Chile makes seabird mitigation measures in its trawling fisheries mandatory

The Undersecretariat for Fisheries and Aquaculture of the Government of Chile has proclaimed Resolution No. 2941 “Establish Management Measures to Reduce Incidental Catches of Seabirds in the Trawl Fisheries” of 28 August 2019 that makes adoption of defined seabird mitigation measures and good practices in trawling fisheries mandatory.

The resolution requires the adoption of management measures aimed at avoiding or minimizing the incidental catch of seabirds in various types of trawl fisheries carried out in waters under national jurisdiction or on the high seas by vessels flying the Chilean flag, through the mandatory use of equipment or devices and compliance with the best fishing practices set out in the resolution.

The required mitigation measures (in unofficial translation) include the deployment of twin bird-scaring lines (BSLs), at least 30 m long and with brightly coloured streamers (in certain fisheries and conditions bird bafflers may be used instead).  In addition, nets must be cleaned before shooting.  At night time the use or BSLs or Bird Bafflers may be dispensed with.  A snatch block must be installed on the stern of the vessel to reduce the height of radiosonde cables when used.  In certain defined trawl fisheries net binding is required to minimize the time the net is on the surface, by increasing it sink rate and diminishing the time of exposure when it can interact with seabirds.  Discard management includes avoiding discarding during trawls and an overall reduction in the at-sea disposal of fish waste.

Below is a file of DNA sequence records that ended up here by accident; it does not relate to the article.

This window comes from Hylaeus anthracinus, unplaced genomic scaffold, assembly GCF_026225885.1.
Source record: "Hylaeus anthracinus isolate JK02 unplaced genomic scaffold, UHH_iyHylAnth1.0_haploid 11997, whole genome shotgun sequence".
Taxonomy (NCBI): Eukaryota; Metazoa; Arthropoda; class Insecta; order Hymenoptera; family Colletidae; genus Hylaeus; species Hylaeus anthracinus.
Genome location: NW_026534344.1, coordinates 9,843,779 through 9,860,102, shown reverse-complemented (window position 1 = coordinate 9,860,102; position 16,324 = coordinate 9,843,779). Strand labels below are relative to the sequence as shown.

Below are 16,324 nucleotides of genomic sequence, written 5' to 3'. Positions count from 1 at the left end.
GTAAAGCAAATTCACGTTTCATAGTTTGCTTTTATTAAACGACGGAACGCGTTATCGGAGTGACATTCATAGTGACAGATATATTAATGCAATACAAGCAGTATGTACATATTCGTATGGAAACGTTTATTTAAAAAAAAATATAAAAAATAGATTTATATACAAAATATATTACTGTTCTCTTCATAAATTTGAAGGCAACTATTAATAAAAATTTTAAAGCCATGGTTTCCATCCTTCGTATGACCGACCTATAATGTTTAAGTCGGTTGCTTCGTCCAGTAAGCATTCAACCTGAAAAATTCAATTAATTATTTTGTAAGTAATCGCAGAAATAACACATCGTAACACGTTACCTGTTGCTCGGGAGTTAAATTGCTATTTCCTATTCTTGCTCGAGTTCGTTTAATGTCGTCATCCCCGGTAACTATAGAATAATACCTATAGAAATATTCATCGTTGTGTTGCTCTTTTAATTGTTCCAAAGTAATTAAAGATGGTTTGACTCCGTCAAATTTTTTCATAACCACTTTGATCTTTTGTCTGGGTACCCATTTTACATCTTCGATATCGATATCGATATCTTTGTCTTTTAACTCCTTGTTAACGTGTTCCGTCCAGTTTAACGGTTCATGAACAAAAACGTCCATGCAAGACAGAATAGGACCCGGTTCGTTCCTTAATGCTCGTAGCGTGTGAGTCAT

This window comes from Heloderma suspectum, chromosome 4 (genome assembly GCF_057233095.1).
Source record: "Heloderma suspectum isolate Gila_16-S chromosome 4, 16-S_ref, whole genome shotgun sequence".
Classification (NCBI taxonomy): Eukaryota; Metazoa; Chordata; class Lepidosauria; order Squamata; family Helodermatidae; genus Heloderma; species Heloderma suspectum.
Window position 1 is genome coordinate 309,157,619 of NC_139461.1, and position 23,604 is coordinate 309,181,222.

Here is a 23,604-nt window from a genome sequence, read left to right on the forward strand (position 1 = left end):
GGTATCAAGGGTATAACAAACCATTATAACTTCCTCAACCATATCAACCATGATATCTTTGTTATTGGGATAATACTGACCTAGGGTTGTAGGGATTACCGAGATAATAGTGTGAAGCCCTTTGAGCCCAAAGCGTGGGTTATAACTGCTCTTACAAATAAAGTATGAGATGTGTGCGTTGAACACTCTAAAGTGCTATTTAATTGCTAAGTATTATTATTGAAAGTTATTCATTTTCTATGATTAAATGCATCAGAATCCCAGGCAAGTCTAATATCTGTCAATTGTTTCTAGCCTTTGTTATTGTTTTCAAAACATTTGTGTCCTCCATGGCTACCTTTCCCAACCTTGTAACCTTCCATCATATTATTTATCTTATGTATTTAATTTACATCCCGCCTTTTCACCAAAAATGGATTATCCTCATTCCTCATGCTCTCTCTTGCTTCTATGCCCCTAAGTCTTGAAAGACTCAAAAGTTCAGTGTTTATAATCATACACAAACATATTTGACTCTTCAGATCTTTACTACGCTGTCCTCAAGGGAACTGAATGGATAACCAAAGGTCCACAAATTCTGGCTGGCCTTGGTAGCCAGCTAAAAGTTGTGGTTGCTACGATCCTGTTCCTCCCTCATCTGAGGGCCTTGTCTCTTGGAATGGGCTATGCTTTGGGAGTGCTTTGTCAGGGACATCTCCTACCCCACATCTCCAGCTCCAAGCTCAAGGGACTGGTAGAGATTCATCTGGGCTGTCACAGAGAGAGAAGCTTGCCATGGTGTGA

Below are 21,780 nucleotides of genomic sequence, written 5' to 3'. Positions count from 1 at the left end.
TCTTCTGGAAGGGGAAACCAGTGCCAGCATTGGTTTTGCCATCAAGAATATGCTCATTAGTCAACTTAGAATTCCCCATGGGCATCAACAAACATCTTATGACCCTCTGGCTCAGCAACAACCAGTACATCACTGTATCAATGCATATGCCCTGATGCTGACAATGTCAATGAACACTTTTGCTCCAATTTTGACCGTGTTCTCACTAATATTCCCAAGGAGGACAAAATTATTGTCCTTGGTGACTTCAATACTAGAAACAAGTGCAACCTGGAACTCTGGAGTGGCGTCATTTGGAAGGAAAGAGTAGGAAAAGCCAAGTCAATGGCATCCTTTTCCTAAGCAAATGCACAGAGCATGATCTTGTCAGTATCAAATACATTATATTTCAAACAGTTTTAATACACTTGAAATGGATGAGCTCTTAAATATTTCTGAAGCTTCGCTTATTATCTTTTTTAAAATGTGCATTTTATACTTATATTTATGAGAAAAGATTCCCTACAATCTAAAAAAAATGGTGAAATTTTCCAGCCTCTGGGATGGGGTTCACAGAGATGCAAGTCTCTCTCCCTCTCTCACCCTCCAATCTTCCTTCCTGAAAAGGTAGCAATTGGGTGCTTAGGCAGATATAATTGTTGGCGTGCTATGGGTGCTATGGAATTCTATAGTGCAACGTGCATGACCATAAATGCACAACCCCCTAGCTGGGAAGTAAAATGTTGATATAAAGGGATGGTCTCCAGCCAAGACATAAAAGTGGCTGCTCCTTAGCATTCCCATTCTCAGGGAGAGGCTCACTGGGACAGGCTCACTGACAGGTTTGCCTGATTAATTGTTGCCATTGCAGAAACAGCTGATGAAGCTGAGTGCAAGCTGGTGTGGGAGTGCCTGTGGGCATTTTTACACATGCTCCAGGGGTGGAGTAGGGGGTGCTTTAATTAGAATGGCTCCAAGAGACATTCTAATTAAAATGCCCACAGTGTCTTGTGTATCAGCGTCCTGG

Bird-scaring line (BSL) design for Chilean trawlers - from Resolution No. 2941

Valeria Carvajal, Managing Director, Federation of Fishing Industries of the Austral Seas writes: “In our view, this resolution provides explicit measures which are in the line with ACAP's best practices and we are hopeful it could help to reduce even more the incidental mortality of seabirds in our fishing operations.  The scientific observer programme carried out by IFOP (Instituto de Fomento Pesquero) together with the monitoring system through on-board cameras on all industrial vessels, will provide a broad observation of all fishing activity, including incidental mortality of seabirds.”

The new resolution follows on from Chile adopting its National Action Plan to Reduce Incidental Catches of Seabirds in Longline Fisheries (PAN-AM/Chile).

Read of an earlier initiative by the Association of Industrial Fisheries of Chile (Asociación de Industriales Pesqueros, ASIPES) along with BirdLife International’s Marine Programme (BIMP) to reduce seabird bycatch.

With thanks to Marcelo Garcia Alvarado, Subsecretaría de Pesca y Acuicultura (SUBPESCA) and Member for Chile, ACAP Advisory Committee, and Karin Mundnich, Unidad de Asuntos Internacionales, Subsecretaria de Pesca and ACAP National Contact for Chile.


[Chile 2007]. Plan de Acción Nacional para Reducir la Capturas Incidentales de Aves en las Pesquerías de Palangre.  38 pp.

John Cooper, ACAP Information Officer, 18 September 2019

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